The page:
A Home For The Homeless In My Neighborhood

There’s a new affordable housing facility going up in downtown Ballard less than a mile from my house. The Nyer Urness House, built by Compass Housing Alliance, will provide eighty apartments for formerly chronically homeless men and women. I received a letter the other day asking if I would help welcome my new neighbors by sponsoring an apartment for $1,000, which will be used to purchase needed supplies for one apartment and also help furnish the common rooms.

Nyer Urness opening Spring 2013
Nyer Urness opening Spring 2013

I know about this housing facility because my mother’s social worker at her current home, a shelter downtown, put her on the list to receive an apartment. My mother has lived in shelters for almost twenty years, usually in a large room with a designated bed and locker where she can keep her things as long as she shows up every night at 6PM when they open the door, and leaves early in the morning when the close the shelter for the day. Because my mother is homeless, most days she walks around downtown. If she has bus tickets she may ride around for a while, or hang out at the women’s day shelter. When she was receiving benefits before they were cut and eventually ran out (she refused to sign the papers that would continue them because of delusions about her social worker), she used to take the ferry to Bainbridge Island and peek in the shop windows. These days she complains of her knees and the cold, and I do what I can to help ease her discomfort, but her illness often prohibits her from taking the offered help.

In a few months all of this may end for my mom. She’ll still be schizophrenic, but she’ll have a roof over head, a caring community, and her family close by. I can only hope and pray she will take a gigantic leap and try something so, so new by moving away from the familiar night shelter environment. I don’t know that this will happen, but I do know that someone’s mother or father or sister or brother will be moving off the streets in a matter of months. And I want to be part of making their new homes welcoming and inviting. If everyone who was unable to give $1000 gave a small amount, we could, as a community, help bring real compassion into the lives of those who are taking  a new and perhaps scary first step into a place they can call their own. A place where they can sleep in, store their things without a padlock, watch the program they want to watch, or read a book without listening to someone else’s fight. Where they can be home.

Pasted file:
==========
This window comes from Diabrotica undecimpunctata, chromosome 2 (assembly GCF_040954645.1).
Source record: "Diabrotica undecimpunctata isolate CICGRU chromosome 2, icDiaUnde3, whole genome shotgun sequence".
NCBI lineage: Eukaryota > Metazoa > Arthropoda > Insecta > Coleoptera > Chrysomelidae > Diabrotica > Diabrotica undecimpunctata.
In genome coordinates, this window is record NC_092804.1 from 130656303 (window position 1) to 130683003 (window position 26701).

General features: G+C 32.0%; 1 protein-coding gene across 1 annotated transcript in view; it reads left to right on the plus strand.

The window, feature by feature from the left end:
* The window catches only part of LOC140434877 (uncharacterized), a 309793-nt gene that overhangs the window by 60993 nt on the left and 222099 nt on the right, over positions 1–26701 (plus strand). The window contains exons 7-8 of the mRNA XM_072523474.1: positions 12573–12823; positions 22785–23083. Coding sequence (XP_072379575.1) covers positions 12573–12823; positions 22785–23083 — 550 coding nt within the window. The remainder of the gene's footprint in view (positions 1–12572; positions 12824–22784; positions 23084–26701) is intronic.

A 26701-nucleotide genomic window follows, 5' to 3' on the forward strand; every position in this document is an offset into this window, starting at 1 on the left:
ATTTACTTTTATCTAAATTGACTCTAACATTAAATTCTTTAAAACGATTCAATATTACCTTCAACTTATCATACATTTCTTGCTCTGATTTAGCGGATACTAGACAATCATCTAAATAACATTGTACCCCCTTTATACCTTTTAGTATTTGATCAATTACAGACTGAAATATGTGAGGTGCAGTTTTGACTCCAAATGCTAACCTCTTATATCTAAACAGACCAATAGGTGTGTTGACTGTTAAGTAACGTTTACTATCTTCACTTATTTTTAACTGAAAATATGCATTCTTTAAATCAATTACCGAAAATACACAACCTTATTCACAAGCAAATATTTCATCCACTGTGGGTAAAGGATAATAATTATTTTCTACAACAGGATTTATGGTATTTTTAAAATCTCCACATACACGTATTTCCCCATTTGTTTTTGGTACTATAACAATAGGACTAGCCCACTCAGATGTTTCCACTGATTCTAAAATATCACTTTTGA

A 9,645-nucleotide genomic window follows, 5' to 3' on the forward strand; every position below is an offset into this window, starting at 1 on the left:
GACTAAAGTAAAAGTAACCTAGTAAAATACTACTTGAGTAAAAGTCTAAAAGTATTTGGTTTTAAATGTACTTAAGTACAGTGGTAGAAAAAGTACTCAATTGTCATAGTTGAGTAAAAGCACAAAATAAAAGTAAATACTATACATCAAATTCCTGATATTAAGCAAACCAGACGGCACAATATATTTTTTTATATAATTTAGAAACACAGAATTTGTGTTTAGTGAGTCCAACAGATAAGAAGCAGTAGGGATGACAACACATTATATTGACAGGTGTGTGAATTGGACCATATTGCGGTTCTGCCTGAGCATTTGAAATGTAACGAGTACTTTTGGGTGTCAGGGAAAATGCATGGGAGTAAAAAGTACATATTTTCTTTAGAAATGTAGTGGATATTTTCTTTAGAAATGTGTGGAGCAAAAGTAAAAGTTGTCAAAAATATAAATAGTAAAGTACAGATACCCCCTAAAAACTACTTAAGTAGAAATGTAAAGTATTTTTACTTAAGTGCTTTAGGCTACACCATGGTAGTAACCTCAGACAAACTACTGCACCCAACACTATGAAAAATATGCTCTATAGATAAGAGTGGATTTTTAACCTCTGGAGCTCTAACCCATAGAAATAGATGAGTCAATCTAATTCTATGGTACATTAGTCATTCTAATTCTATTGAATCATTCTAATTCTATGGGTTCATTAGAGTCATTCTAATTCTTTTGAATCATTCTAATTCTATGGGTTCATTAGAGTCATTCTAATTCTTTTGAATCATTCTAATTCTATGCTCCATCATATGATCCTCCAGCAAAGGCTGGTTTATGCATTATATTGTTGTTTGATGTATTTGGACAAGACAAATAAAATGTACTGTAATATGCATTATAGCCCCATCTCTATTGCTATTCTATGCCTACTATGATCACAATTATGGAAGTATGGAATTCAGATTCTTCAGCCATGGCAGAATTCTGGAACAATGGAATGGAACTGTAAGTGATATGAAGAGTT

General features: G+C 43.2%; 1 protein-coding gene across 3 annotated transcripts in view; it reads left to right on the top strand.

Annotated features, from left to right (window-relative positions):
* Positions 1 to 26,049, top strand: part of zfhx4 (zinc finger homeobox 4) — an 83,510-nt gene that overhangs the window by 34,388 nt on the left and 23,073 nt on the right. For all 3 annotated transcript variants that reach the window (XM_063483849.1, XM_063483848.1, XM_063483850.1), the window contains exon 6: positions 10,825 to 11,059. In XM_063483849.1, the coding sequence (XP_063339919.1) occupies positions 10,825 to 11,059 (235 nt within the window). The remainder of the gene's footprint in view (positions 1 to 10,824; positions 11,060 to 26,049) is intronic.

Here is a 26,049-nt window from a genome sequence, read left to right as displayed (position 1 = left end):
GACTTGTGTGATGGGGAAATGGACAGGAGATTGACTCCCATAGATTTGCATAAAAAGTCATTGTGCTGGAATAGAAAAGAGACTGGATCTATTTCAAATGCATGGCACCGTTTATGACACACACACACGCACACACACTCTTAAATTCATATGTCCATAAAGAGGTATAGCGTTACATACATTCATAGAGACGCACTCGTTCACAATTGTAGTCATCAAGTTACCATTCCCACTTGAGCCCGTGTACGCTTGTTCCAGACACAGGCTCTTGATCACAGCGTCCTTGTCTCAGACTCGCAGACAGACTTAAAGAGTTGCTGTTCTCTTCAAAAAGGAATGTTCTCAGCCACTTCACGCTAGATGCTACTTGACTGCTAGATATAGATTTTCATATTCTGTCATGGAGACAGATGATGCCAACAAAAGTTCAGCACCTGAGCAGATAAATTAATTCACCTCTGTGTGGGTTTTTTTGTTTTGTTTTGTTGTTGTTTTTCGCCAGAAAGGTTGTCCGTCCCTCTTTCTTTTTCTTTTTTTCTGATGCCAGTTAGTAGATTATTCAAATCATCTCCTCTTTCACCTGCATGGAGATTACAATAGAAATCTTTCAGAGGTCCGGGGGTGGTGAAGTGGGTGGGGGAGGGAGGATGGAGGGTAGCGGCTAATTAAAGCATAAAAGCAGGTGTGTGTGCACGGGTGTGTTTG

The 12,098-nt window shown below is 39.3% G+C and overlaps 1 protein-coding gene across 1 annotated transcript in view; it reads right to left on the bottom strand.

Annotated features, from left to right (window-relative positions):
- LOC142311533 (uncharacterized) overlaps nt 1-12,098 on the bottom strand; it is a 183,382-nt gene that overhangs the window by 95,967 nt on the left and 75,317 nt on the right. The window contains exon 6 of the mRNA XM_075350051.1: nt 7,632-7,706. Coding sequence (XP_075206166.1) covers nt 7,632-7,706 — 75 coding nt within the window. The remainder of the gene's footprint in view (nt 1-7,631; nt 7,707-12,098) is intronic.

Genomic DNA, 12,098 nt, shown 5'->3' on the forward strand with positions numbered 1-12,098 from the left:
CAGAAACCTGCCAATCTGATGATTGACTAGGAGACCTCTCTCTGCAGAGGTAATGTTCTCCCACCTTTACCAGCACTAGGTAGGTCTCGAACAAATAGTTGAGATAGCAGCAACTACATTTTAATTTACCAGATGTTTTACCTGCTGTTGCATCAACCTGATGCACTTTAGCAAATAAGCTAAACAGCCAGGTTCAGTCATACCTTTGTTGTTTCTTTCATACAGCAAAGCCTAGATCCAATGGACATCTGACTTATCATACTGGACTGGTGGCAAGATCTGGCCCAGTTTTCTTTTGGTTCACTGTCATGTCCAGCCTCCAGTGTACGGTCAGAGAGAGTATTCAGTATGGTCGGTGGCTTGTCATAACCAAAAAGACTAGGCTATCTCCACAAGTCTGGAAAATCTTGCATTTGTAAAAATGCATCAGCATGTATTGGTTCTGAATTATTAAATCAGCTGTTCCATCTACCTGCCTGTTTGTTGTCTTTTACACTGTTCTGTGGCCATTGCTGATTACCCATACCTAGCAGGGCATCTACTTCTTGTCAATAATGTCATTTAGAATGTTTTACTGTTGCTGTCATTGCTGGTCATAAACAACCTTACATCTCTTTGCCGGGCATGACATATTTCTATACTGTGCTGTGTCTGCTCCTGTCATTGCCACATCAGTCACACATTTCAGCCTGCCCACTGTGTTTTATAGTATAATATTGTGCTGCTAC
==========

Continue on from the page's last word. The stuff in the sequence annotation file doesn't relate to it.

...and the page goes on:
Join me, by donating here. (And would you let me know that you did? I’d love to try to pool the amount so we can put up a plaque outside one of the apartments to acknowledge the gifts…perhaps from Ballard Moms and Dads?)  You can also donate household items through a Target registry, also available through the link.

Thank you. So much.



3 thoughts on “A Home For The Homeless In My Neighborhood”